A FORWARD-THINKING housing association has announced its plans to tackle food poverty in the East End.

Wellhouse Housing Association (WHA) has teamed up with local group East End Flat Pack Meals to offer healthy food packs and cookery lessons to people on a low income.

The project is aiming to give East End locals nutritious, affordable and healthy food.

Jackie Bole, who runs East End Flat Pack meals with her daughter Beth, said:“A big part of what we do is set people up with the skills and motivation to make delicious and healthy meals which they and their families can enjoy.

“Working with WHA as our distribution base and to host our cooking workshops will not only help develop know-how but will also be key in creating community spirit and support once lockdown is lifted.”

Food parcels can be collected from The Hub on Wellhouse Crescent at a designated time.

Glasgow Times:

WHA has also set aside £500 to fund 200 visits to The Pantry in either Ruchazie or Parkhead and tenants can also benefit from free bus travel to either of the two.

Pantries offer low-cost but high quality food to those in the area. They are open to everyone for a small membership fee which enables people to receive £15 worth of food in return.

The housing association can also cover the cost of membership and a first visit if tenants need this support.

Chairman of WHA, Darron Brown, said: “This has been an exceptionally challenging time for everyone, and we have seen foodbanks struggling to keep up with demand and many families finding it hard to make ends meet.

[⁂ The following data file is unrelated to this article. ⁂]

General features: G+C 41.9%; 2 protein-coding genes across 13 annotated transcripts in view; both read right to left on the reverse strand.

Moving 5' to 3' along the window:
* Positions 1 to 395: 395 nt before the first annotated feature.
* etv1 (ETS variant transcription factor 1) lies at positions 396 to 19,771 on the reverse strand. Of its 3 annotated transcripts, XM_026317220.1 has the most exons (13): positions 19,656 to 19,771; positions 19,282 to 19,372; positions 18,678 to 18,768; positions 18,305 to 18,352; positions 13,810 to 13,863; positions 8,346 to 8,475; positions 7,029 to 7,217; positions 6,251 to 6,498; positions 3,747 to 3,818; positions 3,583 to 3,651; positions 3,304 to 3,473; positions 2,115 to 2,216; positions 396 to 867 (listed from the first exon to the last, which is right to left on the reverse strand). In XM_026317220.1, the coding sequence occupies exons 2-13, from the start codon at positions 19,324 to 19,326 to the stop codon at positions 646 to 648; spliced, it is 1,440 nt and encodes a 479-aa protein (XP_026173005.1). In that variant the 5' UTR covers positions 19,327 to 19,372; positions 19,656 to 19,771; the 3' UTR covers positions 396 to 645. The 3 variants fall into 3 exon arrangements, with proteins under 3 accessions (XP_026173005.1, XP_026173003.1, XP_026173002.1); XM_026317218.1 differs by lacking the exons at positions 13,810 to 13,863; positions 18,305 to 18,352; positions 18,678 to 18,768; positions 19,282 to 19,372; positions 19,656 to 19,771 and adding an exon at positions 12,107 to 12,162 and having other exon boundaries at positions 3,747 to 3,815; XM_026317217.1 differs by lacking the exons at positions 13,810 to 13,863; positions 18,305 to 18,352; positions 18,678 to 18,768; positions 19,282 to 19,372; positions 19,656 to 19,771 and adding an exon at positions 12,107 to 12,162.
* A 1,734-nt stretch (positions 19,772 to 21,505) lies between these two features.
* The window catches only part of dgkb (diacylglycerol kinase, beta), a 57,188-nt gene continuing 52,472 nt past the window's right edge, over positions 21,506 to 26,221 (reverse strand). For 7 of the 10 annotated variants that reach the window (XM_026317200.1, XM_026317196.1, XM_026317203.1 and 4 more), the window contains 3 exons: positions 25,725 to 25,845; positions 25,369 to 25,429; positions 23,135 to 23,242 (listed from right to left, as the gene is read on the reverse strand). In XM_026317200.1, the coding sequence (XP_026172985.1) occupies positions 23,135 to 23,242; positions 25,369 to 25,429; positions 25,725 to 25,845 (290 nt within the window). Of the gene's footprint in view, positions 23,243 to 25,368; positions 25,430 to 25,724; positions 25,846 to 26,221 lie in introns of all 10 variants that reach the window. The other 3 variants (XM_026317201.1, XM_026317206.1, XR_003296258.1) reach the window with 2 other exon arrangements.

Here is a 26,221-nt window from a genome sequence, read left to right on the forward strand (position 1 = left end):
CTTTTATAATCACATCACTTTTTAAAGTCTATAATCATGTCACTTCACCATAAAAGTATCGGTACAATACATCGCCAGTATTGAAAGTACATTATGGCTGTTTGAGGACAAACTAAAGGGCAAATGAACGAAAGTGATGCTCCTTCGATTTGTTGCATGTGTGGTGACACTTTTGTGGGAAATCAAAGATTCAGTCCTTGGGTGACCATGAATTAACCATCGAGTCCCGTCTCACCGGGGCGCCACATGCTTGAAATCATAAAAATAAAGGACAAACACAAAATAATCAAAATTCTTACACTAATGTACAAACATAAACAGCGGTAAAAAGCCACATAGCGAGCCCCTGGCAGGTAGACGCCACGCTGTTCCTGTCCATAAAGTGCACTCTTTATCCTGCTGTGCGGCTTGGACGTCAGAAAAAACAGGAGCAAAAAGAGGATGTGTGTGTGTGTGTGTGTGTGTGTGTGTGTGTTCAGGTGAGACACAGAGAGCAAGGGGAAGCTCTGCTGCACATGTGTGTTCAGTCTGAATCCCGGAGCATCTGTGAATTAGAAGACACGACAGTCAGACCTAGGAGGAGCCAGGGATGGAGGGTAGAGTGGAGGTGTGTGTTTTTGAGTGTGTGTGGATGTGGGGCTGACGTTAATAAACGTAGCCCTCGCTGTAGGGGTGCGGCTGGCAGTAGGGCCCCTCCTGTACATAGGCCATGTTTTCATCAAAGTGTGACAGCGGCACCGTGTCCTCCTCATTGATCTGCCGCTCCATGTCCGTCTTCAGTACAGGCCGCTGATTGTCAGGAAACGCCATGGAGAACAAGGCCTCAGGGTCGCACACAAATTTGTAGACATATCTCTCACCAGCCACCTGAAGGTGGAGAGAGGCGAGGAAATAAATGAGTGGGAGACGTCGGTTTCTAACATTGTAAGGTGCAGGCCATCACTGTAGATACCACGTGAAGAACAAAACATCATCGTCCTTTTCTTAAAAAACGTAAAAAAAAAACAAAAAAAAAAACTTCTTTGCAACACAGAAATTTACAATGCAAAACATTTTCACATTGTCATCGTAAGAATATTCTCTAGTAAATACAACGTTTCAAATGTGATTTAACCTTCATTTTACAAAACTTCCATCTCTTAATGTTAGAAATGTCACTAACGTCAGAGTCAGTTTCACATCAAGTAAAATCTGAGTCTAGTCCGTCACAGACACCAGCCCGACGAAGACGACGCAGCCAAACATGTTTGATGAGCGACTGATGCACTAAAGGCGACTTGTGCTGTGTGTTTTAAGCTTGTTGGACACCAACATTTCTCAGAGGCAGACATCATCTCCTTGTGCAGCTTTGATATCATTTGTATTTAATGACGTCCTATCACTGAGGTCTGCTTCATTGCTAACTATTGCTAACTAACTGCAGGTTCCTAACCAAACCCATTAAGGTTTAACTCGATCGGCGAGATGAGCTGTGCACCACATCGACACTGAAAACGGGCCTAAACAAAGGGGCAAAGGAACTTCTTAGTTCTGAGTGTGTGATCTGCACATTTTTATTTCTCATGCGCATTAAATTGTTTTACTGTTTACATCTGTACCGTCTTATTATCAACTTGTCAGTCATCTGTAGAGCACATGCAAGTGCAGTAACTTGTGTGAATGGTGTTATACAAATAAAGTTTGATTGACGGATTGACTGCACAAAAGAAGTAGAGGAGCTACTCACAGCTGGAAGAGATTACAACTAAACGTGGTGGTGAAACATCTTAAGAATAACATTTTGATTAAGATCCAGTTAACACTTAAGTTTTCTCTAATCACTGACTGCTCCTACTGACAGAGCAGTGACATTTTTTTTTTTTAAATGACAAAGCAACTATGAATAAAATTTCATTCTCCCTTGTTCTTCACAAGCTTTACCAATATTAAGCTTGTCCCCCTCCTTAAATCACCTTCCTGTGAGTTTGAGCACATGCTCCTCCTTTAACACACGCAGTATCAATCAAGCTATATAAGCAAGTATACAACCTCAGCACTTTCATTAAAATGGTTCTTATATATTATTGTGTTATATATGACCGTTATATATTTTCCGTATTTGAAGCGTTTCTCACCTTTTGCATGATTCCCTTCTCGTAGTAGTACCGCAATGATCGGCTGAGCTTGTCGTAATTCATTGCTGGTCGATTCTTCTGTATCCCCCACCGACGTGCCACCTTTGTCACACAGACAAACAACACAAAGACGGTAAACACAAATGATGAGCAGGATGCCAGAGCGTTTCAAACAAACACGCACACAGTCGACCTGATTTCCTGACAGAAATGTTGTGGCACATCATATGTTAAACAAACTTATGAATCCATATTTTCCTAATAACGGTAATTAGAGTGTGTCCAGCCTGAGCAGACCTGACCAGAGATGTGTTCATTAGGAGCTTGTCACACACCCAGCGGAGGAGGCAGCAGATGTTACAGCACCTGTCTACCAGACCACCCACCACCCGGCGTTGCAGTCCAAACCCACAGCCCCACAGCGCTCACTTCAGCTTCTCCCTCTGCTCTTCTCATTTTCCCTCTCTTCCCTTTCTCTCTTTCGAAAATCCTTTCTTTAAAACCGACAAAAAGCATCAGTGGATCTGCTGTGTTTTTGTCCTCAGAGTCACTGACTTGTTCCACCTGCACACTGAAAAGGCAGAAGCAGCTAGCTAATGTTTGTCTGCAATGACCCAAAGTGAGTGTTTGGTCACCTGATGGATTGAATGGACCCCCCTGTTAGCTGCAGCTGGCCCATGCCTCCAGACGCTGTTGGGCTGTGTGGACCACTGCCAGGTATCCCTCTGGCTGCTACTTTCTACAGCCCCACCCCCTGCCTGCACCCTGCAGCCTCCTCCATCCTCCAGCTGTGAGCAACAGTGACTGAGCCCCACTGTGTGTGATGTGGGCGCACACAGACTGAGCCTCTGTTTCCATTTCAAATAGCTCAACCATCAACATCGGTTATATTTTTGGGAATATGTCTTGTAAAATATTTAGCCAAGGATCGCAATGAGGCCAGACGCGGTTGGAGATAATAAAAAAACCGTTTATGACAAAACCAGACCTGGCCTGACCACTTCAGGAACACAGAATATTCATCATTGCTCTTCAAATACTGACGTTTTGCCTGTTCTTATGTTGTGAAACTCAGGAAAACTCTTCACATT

“Food poverty is simply unacceptable in this day and age and at WHA we fully support the work of East End Flat Pack Meals and The Pantry.

“We want to help to eradicate food poverty and these initiatives are the first stage of our work to make sure that no one should have to go without the basics to look after themselves and their family.”

“This is a creative, innovative strengths-based approach which is designed to divert good food from going to landfill while at the same time offering an engaging and tailored “shopping experience”.

“It provides a dignified choice for both the individual and local community. Unlike other models of food distribution, a pantry will open and function like a normal shop. In addition, and critically, access to a pantry will not be means tested and does not require anyone to explain their circumstance; memberships are open to everyone in the community.

“We want to ensure the pantries are accessible and inclusive so we have teamed up with community transport Glasgow to provide a free bus home delivery service for vulnerable residents.”